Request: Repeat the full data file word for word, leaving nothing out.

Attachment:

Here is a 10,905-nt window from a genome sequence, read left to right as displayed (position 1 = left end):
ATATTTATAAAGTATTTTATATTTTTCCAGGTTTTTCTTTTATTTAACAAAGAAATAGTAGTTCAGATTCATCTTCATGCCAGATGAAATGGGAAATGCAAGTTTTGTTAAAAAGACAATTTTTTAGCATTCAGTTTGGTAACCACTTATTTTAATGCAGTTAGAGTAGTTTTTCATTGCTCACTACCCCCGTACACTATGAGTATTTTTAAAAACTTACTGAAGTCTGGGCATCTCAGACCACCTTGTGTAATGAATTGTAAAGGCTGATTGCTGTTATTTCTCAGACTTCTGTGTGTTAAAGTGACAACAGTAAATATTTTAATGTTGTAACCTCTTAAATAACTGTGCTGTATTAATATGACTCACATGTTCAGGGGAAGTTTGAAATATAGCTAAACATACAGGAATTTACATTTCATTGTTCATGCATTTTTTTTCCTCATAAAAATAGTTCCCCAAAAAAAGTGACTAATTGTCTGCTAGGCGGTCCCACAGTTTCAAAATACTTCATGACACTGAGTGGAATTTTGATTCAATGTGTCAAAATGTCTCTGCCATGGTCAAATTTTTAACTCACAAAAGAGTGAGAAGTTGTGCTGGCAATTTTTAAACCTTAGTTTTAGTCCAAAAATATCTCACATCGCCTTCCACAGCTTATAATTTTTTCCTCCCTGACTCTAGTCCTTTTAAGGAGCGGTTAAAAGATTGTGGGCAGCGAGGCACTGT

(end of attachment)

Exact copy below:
Here is a 10,905-nt window from a genome sequence, read left to right as displayed (position 1 = left end):
ATATTTATAAAGTATTTTATATTTTTCCAGGTTTTTCTTTTATTTAACAAAGAAATAGTAGTTCAGATTCATCTTCATGCCAGATGAAATGGGAAATGCAAGTTTTGTTAAAAAGACAATTTTTTAGCATTCAGTTTGGTAACCACTTATTTTAATGCAGTTAGAGTAGTTTTTCATTGCTCACTACCCCCGTACACTATGAGTATTTTTAAAAACTTACTGAAGTCTGGGCATCTCAGACCACCTTGTGTAATGAATTGTAAAGGCTGATTGCTGTTATTTCTCAGACTTCTGTGTGTTAAAGTGACAACAGTAAATATTTTAATGTTGTAACCTCTTAAATAACTGTGCTGTATTAATATGACTCACATGTTCAGGGGAAGTTTGAAATATAGCTAAACATACAGGAATTTACATTTCATTGTTCATGCATTTTTTTTCCTCATAAAAATAGTTCCCCAAAAAAAGTGACTAATTGTCTGCTAGGCGGTCCCACAGTTTCAAAATACTTCATGACACTGAGTGGAATTTTGATTCAATGTGTCAAAATGTCTCTGCCATGGTCAAATTTTTAACTCACAAAAGAGTGAGAAGTTGTGCTGGCAATTTTTAAACCTTAGTTTTAGTCCAAAAATATCTCACATCGCCTTCCACAGCTTATAATTTTTTCCTCCCTGACTCTAGTCCTTTTAAGGAGCGGTTAAAAGATTGTGGGCAGCGAGGCACTGT